The rest of the album songs are a decidedly mixed bag, and your mileage with them may vary. Feeling very much like an older Front Line Assembly track, Desire drops much of the aggression for a more middle-ground approach. With subtle sequencing in the background, and stuttering synths and loops adding an ominous soundscape, it starts out with such great low-key (for Numb) promise. Sadly, a repetitious and unengaging chorus coupled with simple accompaniment robs the track of much needed vitality.


Critical Mass is another instrumental track that doesn’t really distinguish itself. It is very low-key, with minimal percussion and synths and assorted noises peaking and fading across the left & right channels. It is followed by No Time, which is a slightly less punchy version of Stalker, with subtle choral samples, and an accelerated standard drum beat. Very clubby and straightforward, without the oomph that Numb is capable of. An erratic synth line plays when the vocals lapse, while sequencers provide background noise and texture. A vocal laced breakdown in the middle robs the track of some of its momentum, and ain't nobody got time for that.


From there we have Deserted, which is a more subdued Numb offering, starting out slow & steady, and never really picking up the pace. Sequencers, loops, and a repetitive bass line mostly carry the tune, with occasional beeps and blips punctuating the soundscape. The chorus kicks up the pace a bit, but not by much. Deserted is more about atmosphere than aggression and struggles to stand out because of it.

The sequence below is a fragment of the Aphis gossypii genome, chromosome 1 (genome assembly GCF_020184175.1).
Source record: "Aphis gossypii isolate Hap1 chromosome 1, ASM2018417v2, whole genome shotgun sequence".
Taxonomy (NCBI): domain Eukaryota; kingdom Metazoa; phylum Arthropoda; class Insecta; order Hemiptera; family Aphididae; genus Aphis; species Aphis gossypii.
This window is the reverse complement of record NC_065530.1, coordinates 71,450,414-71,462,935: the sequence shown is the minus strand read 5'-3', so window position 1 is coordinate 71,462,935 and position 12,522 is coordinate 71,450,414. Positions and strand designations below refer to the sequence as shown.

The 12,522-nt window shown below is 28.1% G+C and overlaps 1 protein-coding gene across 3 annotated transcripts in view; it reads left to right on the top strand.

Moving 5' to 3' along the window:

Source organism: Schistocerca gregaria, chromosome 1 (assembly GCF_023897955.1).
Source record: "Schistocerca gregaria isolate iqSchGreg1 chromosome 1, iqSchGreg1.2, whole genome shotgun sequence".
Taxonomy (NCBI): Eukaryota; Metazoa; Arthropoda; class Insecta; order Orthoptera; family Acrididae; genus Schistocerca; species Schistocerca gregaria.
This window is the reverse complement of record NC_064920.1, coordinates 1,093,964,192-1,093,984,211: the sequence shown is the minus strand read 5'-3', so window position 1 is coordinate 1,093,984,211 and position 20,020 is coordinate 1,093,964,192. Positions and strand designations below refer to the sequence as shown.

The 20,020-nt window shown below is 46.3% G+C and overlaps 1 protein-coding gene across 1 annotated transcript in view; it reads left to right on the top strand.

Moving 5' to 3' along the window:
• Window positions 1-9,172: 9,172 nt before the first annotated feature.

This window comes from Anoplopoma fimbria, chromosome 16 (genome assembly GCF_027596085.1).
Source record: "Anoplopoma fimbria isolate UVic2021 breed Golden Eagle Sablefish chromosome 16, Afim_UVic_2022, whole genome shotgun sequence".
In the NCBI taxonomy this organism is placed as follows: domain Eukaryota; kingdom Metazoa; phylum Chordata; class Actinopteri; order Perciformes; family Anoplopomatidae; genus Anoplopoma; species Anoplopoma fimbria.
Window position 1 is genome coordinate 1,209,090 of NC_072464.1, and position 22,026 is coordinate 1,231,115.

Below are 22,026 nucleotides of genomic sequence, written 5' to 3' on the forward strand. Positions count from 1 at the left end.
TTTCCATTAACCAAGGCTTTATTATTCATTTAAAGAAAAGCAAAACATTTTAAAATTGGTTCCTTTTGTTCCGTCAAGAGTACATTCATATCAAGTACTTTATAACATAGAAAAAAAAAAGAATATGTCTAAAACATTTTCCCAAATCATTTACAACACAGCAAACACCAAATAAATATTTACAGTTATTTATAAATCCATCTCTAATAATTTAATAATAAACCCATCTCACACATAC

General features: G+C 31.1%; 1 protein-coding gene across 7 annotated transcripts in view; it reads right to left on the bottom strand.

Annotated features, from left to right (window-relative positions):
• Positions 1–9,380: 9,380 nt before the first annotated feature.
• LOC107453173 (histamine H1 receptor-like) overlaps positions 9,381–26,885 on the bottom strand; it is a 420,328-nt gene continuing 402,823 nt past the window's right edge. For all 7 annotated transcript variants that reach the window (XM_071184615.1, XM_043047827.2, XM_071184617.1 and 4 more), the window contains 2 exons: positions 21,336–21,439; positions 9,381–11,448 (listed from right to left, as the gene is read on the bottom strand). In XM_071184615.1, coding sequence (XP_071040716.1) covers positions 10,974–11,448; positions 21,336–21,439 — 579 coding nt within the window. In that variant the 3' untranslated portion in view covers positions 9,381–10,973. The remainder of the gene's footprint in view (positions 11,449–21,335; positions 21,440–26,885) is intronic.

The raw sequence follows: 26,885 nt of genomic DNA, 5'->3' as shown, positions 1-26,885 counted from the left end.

The final track of the album is Spasm. Minor channel swapping of synths and sounds, with echoes of the Deserted chorus popping up, does nothing to help this instrumental outro track solidify, resulting in a rather underwhelming album closer. Mostly just distorted noise and random samples, Spasm really brings nothing to the album, and could have been left off entirely.


Crushing weight of flesh and stone.


Bonus Review: Static from the Metropolis compilation album Electropolis, Vol. 2, which was released in 2000. Sadly, this non-album track doesn’t bring much to the table, and would really only appeal to hardcore Numb fans. Which is interesting, since I always thought the idea for compilation albums (especially back in 2k, years before you could hear every single song ever on YouTube) was to introduce artists to potential new fans. Strictly instrumental, with repetitive sequencing and the usual suspects of creepy samples and driving synths, Static is about as standard as they come, and would hardly be my choice to capture the interest of new listeners. A poor choice by Metropolis, especially since they had such a kickass Numb song on Vol. 1. I think The Handmaid’s Tale said it best: Shame! Shame!


So yeah, if you feel like revisiting the glory days of industrial or are just looking for a decent soundtrack for your various and sundry evil misdeeds, Blood Meridian might just fit the bill. It’s not the most solid of 90’s industrial albums, and the follow-up album Language of Silence has it beat, but there are a handful of standout tracks that really get the blood pumping and the inner voices babbling. Check it out!


3 out of 5 distorted and pissed-off stars!